What more can you really say? The San Antonio Spurs trio of Manu Ginobili, Tony Parker, and Tim Duncan kept themselves to 60 points, which is at the lower end of their spectrum. And the Spurs still easily defeated the Utah Jazz 105-96 in yet another game where the final score just doesn’t demonstrate how the Spurs outplayed their opposition in every way.
The key tonight was Tony Parker and his 14 assists, a playoff high for him. Parker is typically not in the vein of Steve Nash or other point guards who genuinely look to distribute before making their own shot. This isn’t a bad thing for Parker, as his amazing speed and nose for good dribble penetration serve him just fine. He’s got the rings to prove it. But if he’s now starting to incorporate the kind of passing that we’ve seen in the first two games of the series, Utah is in for a long one, and the league as a whole should consider itself duly warned for next year.
The rest of San Antonio’s players did the scoring that Duncan, Ginobili, and Parker left for them tonight. Brent Barry and Bruce Bowen each contributed their hallmark 3-point shooting, each hitting a set of three 3-point field goals at the most opportune of times. Barry’s were the foundation of the Spurs second quarter run that blew the game open, and Bowen’s were responsible for turning back multiple rallies from Utah in the fourth quarter. Michael Finley also came off the bench with 11. Everyone playing in a Spurs uniform seemed to be on tonight – the team shot a collective 55% from the field and 50% from behind the arc, both well over what the Jazz are used to allowing.
If the Jazz want to look for a bright spot, it is that Carlos Boozer proved capable of exploding offensively even when playing San Antonio’s unforgiving defense. Boozer had 33 points and 15 boards and with Deron Williams’ 26 points and 10 dishes, the Jazz’s heavy lifters did their work. Paul Millsap’s early foul trouble, a total of 8 points from Utah’s bench, Okur’s continued struggles shooting the basketball (4-of-12 for 11 points), and a myriad of other little problems hamstrung Utah all night. The feel good story around Derek Fisher seems to have dried up: Fisher is 1-for-16 through the first two games of the series.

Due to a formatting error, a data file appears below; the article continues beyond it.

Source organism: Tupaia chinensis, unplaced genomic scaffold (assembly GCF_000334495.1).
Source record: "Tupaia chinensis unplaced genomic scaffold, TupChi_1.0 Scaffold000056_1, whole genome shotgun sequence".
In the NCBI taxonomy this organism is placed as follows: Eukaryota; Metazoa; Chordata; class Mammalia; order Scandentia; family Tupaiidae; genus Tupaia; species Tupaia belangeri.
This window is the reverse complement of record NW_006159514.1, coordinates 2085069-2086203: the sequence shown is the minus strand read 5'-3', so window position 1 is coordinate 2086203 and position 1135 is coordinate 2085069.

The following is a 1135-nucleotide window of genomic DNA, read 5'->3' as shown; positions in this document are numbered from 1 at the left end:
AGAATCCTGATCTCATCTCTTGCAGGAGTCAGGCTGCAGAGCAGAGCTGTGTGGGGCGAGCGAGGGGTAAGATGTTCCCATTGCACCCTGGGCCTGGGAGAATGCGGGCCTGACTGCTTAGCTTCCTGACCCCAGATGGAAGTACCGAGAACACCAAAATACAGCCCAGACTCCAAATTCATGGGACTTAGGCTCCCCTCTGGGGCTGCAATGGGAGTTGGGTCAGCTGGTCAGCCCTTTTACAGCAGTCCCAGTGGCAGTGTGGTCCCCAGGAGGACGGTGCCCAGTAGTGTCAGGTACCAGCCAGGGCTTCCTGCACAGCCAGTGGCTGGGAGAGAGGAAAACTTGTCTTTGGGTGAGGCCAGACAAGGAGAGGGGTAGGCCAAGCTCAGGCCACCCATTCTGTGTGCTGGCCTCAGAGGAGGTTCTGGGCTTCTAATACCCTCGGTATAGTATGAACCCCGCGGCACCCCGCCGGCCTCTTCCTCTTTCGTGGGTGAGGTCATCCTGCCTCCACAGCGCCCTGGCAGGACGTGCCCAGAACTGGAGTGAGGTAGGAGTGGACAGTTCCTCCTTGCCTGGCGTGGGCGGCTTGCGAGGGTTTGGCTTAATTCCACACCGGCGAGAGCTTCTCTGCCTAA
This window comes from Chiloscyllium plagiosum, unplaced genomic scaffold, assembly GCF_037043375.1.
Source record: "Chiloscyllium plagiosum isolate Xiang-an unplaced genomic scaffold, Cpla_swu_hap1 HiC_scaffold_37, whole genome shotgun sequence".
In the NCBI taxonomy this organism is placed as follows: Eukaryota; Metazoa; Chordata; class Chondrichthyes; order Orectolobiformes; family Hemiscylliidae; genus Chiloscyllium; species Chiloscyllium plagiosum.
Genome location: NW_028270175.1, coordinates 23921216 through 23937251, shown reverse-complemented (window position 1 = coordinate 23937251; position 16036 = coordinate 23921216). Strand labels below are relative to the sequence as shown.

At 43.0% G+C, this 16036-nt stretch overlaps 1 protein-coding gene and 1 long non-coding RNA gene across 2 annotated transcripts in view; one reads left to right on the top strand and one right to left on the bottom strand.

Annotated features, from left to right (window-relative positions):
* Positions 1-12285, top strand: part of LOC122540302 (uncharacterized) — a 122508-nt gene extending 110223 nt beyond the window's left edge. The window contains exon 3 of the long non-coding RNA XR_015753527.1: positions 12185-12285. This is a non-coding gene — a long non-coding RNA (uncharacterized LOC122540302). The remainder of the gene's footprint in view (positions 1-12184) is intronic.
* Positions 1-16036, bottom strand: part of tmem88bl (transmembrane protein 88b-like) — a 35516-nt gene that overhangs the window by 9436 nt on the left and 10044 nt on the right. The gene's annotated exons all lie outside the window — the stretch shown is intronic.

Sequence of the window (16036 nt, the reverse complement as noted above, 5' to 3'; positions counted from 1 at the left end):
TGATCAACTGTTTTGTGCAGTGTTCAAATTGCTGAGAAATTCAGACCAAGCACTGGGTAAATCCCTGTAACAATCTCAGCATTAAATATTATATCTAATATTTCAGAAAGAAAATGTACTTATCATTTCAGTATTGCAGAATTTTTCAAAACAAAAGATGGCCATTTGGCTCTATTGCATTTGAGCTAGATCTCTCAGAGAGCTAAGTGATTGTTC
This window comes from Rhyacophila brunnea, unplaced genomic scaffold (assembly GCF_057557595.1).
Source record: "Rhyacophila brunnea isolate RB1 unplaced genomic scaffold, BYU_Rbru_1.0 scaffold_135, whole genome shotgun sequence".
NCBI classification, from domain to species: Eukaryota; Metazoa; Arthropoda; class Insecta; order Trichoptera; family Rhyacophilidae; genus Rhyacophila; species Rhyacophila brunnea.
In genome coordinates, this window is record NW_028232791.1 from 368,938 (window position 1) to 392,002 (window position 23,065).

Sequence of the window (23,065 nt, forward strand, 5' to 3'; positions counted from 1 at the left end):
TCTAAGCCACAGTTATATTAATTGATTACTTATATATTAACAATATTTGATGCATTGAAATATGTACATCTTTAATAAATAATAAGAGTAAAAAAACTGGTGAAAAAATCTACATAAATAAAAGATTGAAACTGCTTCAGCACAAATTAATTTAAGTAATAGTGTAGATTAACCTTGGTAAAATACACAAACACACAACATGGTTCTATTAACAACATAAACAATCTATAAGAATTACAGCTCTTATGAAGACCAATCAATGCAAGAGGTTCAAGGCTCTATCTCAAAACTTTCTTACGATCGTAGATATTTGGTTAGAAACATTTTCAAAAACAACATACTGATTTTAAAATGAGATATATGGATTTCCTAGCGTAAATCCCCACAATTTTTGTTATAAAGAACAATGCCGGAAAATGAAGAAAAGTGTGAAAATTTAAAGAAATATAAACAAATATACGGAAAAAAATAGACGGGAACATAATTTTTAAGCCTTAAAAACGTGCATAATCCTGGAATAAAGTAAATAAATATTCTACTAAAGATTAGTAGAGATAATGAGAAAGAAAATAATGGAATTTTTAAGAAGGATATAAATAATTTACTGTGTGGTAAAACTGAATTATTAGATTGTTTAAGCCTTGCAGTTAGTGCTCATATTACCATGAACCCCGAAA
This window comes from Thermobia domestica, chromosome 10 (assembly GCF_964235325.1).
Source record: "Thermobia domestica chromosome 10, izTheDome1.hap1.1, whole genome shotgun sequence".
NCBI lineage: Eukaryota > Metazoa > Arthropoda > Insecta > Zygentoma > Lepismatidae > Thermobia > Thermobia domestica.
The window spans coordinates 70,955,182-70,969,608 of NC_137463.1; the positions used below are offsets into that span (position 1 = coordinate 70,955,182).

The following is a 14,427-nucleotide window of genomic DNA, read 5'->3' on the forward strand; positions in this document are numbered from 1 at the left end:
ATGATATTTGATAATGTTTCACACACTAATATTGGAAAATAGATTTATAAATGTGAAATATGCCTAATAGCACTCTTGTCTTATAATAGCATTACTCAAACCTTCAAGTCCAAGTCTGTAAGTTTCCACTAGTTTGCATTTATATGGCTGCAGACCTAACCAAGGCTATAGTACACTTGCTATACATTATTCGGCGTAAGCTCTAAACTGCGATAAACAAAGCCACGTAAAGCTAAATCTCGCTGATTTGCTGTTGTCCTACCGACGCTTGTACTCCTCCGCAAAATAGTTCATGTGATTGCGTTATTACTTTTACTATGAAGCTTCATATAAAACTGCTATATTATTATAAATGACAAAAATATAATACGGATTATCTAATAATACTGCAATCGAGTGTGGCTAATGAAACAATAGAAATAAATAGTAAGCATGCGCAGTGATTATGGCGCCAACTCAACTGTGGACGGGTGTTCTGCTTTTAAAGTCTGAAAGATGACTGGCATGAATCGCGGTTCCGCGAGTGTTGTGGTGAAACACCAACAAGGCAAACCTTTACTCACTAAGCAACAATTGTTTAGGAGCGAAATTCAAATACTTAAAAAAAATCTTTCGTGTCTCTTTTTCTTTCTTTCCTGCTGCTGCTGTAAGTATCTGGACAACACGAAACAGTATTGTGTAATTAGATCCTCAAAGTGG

By contrast, the Spurs did all the little things right. Spurs’ coach Gregg Popovich found something for every player to do, making the most out of his roughly ten man rotation. The Spurs even managed to out-rebound Utah 44-35, an impressive feat considering Utah’s past dominance of just about everyone on the boards.
Surely Popovich will find something to improve on between now and game three Saturday night, though. This humble fan’s best guess is that he focuses on how to deal with aggressive double teams, which is a tactic Utah used to good effect when trying to claw back into the game. They did make it a point to at least get more aggressive with whoever had the ball, and oftentimes double teams would be send to both Ginobili and Parker when they were running the show. Both players do have a slight reputation for making turnovers when forced to see the court and make decisions quickly. I’m afraid that’s the best Popovich will be able to come up with as far as criticism for his team goes.
People are bound to start wondering if Utah knows how to jump on a team, given their poor starts in both games leading to furious comeback attempts in the second half. I don’t think Utah really has anything to worry about, though. All the pieces are in place, and once Utah learns how to do a few more of the little things San Antonio demonstrated tonight, they could be a team that forces its will on others just as the Spurs do now. They have a good big man and a capable point guard for years to come.
This series, though, is now out of their reach. And it’s no fault of Utah’s. They’ve just run up against a team that’s better, straight up. Better inside, better on the perimeter, better defensively, better off the bench, better from a coaching prospective. Utah still might steal one at the former Delta Center, but it’s clear at this point that only San Antonio can keep San Antonio from the NBA finals now.Powered by Sidelines